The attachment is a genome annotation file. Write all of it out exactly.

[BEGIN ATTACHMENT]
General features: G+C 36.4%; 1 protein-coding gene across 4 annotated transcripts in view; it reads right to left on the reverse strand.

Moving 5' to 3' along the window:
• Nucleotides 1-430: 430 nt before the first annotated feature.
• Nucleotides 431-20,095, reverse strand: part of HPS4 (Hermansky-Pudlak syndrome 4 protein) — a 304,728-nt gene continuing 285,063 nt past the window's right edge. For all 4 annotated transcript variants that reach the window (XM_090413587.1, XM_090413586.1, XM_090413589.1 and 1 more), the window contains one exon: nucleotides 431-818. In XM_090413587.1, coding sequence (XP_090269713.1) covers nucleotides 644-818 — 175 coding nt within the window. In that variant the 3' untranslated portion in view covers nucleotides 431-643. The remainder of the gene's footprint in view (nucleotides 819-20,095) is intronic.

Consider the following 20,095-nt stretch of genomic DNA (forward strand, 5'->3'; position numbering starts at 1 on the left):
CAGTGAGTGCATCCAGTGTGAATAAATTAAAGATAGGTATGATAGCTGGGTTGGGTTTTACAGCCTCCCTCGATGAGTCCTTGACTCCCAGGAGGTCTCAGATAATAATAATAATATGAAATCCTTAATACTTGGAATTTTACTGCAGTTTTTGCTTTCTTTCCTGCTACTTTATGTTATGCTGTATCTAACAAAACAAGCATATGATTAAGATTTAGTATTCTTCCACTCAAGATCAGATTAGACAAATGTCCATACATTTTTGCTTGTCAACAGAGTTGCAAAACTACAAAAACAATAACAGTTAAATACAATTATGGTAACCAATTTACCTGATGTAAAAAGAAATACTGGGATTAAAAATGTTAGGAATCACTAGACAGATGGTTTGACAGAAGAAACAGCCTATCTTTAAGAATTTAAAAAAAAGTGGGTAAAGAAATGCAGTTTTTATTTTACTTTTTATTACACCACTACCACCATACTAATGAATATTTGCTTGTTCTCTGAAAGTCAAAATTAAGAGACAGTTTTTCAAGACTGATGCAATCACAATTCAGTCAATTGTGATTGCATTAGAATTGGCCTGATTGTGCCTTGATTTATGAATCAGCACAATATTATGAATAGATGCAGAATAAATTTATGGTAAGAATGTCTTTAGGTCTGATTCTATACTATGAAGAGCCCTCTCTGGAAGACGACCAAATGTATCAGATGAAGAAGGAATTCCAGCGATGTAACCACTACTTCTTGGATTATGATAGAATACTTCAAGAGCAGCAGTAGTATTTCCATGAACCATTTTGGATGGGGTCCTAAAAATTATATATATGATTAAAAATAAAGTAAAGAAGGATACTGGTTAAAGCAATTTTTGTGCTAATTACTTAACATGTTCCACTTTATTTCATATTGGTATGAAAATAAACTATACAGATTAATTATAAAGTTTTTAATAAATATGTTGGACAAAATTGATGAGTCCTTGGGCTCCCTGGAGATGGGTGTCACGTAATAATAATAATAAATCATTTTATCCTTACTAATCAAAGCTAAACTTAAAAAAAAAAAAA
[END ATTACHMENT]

General features: G+C 36.4%; 1 protein-coding gene across 4 annotated transcripts in view; it reads right to left on the reverse strand.

Moving 5' to 3' along the window:
• Nucleotides 1-430: 430 nt before the first annotated feature.
• Nucleotides 431-20,095, reverse strand: part of HPS4 (Hermansky-Pudlak syndrome 4 protein) — a 304,728-nt gene continuing 285,063 nt past the window's right edge. For all 4 annotated transcript variants that reach the window (XM_090413587.1, XM_090413586.1, XM_090413589.1 and 1 more), the window contains one exon: nucleotides 431-818. In XM_090413587.1, coding sequence (XP_090269713.1) covers nucleotides 644-818 — 175 coding nt within the window. In that variant the 3' untranslated portion in view covers nucleotides 431-643. The remainder of the gene's footprint in view (nucleotides 819-20,095) is intronic.

Consider the following 20,095-nt stretch of genomic DNA (forward strand, 5'->3'; position numbering starts at 1 on the left):
CAGTGAGTGCATCCAGTGTGAATAAATTAAAGATAGGTATGATAGCTGGGTTGGGTTTTACAGCCTCCCTCGATGAGTCCTTGACTCCCAGGAGGTCTCAGATAATAATAATAATATGAAATCCTTAATACTTGGAATTTTACTGCAGTTTTTGCTTTCTTTCCTGCTACTTTATGTTATGCTGTATCTAACAAAACAAGCATATGATTAAGATTTAGTATTCTTCCACTCAAGATCAGATTAGACAAATGTCCATACATTTTTGCTTGTCAACAGAGTTGCAAAACTACAAAAACAATAACAGTTAAATACAATTATGGTAACCAATTTACCTGATGTAAAAAGAAATACTGGGATTAAAAATGTTAGGAATCACTAGACAGATGGTTTGACAGAAGAAACAGCCTATCTTTAAGAATTTAAAAAAAAGTGGGTAAAGAAATGCAGTTTTTATTTTACTTTTTATTACACCACTACCACCATACTAATGAATATTTGCTTGTTCTCTGAAAGTCAAAATTAAGAGACAGTTTTTCAAGACTGATGCAATCACAATTCAGTCAATTGTGATTGCATTAGAATTGGCCTGATTGTGCCTTGATTTATGAATCAGCACAATATTATGAATAGATGCAGAATAAATTTATGGTAAGAATGTCTTTAGGTCTGATTCTATACTATGAAGAGCCCTCTCTGGAAGACGACCAAATGTATCAGATGAAGAAGGAATTCCAGCGATGTAACCACTACTTCTTGGATTATGATAGAATACTTCAAGAGCAGCAGTAGTATTTCCATGAACCATTTTGGATGGGGTCCTAAAAATTATATATATGATTAAAAATAAAGTAAAGAAGGATACTGGTTAAAGCAATTTTTGTGCTAATTACTTAACATGTTCCACTTTATTTCATATTGGTATGAAAATAAACTATACAGATTAATTATAAAGTTTTTAATAAATATGTTGGACAAAATTGATGAGTCCTTGGGCTCCCTGGAGATGGGTGTCACGTAATAATAATAATAAATCATTTTATCCTTACTAATCAAAGCTAAACTTAAAAAAAAAAAAA